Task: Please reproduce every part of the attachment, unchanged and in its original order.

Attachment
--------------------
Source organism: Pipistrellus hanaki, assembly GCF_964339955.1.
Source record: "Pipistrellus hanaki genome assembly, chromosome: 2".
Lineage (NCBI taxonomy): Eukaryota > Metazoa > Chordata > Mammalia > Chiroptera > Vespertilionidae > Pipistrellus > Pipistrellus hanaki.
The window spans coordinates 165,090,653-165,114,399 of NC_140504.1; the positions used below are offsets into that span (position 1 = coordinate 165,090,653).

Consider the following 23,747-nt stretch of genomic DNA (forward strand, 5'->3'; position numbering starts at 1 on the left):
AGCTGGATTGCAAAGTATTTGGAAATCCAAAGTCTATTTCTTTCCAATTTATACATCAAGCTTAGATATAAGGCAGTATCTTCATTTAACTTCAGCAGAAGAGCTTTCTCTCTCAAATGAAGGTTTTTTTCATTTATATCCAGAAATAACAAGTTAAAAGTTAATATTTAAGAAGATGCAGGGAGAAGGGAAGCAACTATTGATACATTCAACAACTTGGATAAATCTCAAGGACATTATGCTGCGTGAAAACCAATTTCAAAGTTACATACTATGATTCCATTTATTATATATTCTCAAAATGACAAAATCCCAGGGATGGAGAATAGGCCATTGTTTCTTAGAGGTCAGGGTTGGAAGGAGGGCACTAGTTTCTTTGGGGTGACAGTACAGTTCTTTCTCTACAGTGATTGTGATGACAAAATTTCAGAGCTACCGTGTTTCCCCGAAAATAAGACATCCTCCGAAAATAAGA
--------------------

Source organism: Pipistrellus hanaki, assembly GCF_964339955.1.
Source record: "Pipistrellus hanaki genome assembly, chromosome: 2".
Lineage (NCBI taxonomy): Eukaryota > Metazoa > Chordata > Mammalia > Chiroptera > Vespertilionidae > Pipistrellus > Pipistrellus hanaki.
The window spans coordinates 165,090,653-165,114,399 of NC_140504.1; the positions used below are offsets into that span (position 1 = coordinate 165,090,653).

Consider the following 23,747-nt stretch of genomic DNA (forward strand, 5'->3'; position numbering starts at 1 on the left):
AGCTGGATTGCAAAGTATTTGGAAATCCAAAGTCTATTTCTTTCCAATTTATACATCAAGCTTAGATATAAGGCAGTATCTTCATTTAACTTCAGCAGAAGAGCTTTCTCTCTCAAATGAAGGTTTTTTTCATTTATATCCAGAAATAACAAGTTAAAAGTTAATATTTAAGAAGATGCAGGGAGAAGGGAAGCAACTATTGATACATTCAACAACTTGGATAAATCTCAAGGACATTATGCTGCGTGAAAACCAATTTCAAAGTTACATACTATGATTCCATTTATTATATATTCTCAAAATGACAAAATCCCAGGGATGGAGAATAGGCCATTGTTTCTTAGAGGTCAGGGTTGGAAGGAGGGCACTAGTTTCTTTGGGGTGACAGTACAGTTCTTTCTCTACAGTGATTGTGATGACAAAATTTCAGAGCTACCGTGTTTCCCCGAAAATAAGACATCCTCCGAAAATAAGA